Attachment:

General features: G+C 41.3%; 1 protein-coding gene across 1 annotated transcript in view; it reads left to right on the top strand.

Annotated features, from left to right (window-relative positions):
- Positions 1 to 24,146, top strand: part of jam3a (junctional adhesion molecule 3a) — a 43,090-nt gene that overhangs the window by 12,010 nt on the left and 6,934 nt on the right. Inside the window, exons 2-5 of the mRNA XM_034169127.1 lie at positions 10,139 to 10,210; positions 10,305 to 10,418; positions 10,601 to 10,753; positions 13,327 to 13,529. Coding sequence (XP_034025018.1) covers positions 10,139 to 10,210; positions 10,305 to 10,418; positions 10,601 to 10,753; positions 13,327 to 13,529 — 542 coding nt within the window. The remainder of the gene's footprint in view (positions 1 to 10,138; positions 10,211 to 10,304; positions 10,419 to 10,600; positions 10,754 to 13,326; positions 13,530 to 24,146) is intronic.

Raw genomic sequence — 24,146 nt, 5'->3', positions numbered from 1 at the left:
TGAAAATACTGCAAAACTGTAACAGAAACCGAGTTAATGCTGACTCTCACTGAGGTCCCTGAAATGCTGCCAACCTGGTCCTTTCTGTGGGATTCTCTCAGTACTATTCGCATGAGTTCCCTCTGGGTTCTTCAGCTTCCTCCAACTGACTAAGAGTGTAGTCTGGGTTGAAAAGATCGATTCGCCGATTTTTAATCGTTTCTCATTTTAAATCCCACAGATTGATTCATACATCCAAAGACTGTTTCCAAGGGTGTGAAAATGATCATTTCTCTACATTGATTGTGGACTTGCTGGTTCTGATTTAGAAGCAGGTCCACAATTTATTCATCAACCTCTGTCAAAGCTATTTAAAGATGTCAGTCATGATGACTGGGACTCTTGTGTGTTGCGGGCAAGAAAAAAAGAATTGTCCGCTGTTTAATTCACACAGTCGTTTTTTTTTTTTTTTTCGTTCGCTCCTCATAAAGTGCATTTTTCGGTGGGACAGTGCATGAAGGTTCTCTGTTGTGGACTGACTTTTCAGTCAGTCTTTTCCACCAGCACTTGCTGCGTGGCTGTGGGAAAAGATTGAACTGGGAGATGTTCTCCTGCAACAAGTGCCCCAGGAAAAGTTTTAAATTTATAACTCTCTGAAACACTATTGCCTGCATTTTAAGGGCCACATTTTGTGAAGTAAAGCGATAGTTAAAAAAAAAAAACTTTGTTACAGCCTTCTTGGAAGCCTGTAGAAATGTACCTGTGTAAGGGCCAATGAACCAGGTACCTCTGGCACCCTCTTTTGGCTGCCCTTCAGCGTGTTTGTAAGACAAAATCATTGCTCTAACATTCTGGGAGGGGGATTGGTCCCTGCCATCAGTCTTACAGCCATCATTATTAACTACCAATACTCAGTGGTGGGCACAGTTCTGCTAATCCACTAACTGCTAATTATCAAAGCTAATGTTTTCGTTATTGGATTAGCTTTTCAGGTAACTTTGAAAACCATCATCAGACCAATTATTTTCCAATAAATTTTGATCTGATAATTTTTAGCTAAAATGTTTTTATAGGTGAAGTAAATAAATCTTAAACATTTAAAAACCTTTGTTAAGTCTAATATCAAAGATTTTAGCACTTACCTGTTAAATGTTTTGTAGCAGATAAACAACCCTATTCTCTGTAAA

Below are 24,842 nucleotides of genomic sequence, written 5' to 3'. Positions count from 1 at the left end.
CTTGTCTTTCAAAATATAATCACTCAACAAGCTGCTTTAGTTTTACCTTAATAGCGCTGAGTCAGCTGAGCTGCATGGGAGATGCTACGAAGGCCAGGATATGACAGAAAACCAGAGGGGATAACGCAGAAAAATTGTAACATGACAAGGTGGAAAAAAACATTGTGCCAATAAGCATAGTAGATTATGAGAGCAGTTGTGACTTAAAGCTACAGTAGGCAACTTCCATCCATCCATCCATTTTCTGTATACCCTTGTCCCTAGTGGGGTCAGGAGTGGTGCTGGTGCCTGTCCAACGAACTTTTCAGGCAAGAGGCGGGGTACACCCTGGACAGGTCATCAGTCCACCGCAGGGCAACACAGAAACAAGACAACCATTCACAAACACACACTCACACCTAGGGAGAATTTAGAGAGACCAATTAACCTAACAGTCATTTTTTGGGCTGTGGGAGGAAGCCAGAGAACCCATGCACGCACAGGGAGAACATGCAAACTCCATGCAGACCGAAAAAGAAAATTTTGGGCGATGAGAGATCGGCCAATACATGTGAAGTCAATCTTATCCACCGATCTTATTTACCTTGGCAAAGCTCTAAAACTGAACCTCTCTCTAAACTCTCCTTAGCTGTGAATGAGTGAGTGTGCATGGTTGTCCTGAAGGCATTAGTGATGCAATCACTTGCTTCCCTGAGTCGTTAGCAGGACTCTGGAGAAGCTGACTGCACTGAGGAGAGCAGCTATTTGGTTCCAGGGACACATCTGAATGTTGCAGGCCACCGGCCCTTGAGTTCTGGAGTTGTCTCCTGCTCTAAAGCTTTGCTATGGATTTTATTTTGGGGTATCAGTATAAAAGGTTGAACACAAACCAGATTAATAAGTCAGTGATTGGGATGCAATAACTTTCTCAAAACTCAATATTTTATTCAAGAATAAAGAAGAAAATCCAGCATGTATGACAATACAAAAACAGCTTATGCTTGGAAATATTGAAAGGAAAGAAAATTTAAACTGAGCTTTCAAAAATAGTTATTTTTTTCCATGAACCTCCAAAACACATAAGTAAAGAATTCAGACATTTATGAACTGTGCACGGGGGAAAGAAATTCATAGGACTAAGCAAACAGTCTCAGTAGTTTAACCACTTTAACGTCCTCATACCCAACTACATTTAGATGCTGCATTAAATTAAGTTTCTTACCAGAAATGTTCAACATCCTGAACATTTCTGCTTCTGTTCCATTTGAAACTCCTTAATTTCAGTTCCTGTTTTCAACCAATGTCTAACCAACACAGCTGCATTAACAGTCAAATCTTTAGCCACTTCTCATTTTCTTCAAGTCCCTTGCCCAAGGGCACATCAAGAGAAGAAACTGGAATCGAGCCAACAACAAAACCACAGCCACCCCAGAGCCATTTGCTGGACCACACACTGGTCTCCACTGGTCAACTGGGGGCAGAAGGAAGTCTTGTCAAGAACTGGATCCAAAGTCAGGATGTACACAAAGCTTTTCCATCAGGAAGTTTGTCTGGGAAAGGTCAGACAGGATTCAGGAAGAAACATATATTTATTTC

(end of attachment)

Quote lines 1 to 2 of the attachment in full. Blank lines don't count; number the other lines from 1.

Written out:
General features: G+C 41.3%; 1 protein-coding gene across 1 annotated transcript in view; it reads left to right on the top strand.

Annotated features, from left to right (window-relative positions):